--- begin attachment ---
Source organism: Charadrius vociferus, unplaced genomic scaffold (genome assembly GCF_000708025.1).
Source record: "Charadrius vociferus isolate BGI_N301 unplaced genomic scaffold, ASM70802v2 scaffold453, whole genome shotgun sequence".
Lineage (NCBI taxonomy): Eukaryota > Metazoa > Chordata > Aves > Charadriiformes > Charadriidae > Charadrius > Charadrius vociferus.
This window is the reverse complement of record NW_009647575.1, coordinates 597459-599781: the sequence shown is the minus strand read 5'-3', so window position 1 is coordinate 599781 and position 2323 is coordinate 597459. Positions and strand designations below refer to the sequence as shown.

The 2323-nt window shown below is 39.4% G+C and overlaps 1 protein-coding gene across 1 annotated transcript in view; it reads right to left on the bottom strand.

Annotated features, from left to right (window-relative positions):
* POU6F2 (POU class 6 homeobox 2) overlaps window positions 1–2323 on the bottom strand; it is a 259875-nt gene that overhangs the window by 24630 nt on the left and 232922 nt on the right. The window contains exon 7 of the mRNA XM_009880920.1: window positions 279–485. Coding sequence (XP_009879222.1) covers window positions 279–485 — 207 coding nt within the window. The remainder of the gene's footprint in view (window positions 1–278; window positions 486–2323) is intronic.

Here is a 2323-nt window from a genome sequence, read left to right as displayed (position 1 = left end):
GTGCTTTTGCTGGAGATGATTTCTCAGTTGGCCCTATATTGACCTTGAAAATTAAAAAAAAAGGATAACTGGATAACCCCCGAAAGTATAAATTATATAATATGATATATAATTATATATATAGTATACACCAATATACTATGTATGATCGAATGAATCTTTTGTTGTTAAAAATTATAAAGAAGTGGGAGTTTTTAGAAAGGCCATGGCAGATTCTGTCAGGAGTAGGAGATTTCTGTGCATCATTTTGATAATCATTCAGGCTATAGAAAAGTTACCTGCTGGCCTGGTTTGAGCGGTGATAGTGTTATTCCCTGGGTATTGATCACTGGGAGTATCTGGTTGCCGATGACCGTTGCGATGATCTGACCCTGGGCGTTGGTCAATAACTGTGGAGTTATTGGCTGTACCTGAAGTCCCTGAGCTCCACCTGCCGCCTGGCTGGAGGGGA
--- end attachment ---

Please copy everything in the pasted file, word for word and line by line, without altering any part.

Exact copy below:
Source organism: Charadrius vociferus, unplaced genomic scaffold (genome assembly GCF_000708025.1).
Source record: "Charadrius vociferus isolate BGI_N301 unplaced genomic scaffold, ASM70802v2 scaffold453, whole genome shotgun sequence".
Lineage (NCBI taxonomy): Eukaryota > Metazoa > Chordata > Aves > Charadriiformes > Charadriidae > Charadrius > Charadrius vociferus.
This window is the reverse complement of record NW_009647575.1, coordinates 597459-599781: the sequence shown is the minus strand read 5'-3', so window position 1 is coordinate 599781 and position 2323 is coordinate 597459. Positions and strand designations below refer to the sequence as shown.

The 2323-nt window shown below is 39.4% G+C and overlaps 1 protein-coding gene across 1 annotated transcript in view; it reads right to left on the bottom strand.

Annotated features, from left to right (window-relative positions):
* POU6F2 (POU class 6 homeobox 2) overlaps window positions 1–2323 on the bottom strand; it is a 259875-nt gene that overhangs the window by 24630 nt on the left and 232922 nt on the right. The window contains exon 7 of the mRNA XM_009880920.1: window positions 279–485. Coding sequence (XP_009879222.1) covers window positions 279–485 — 207 coding nt within the window. The remainder of the gene's footprint in view (window positions 1–278; window positions 486–2323) is intronic.

Here is a 2323-nt window from a genome sequence, read left to right as displayed (position 1 = left end):
GTGCTTTTGCTGGAGATGATTTCTCAGTTGGCCCTATATTGACCTTGAAAATTAAAAAAAAAGGATAACTGGATAACCCCCGAAAGTATAAATTATATAATATGATATATAATTATATATATAGTATACACCAATATACTATGTATGATCGAATGAATCTTTTGTTGTTAAAAATTATAAAGAAGTGGGAGTTTTTAGAAAGGCCATGGCAGATTCTGTCAGGAGTAGGAGATTTCTGTGCATCATTTTGATAATCATTCAGGCTATAGAAAAGTTACCTGCTGGCCTGGTTTGAGCGGTGATAGTGTTATTCCCTGGGTATTGATCACTGGGAGTATCTGGTTGCCGATGACCGTTGCGATGATCTGACCCTGGGCGTTGGTCAATAACTGTGGAGTTATTGGCTGTACCTGAAGTCCCTGAGCTCCACCTGCCGCCTGGCTGGAGGGGA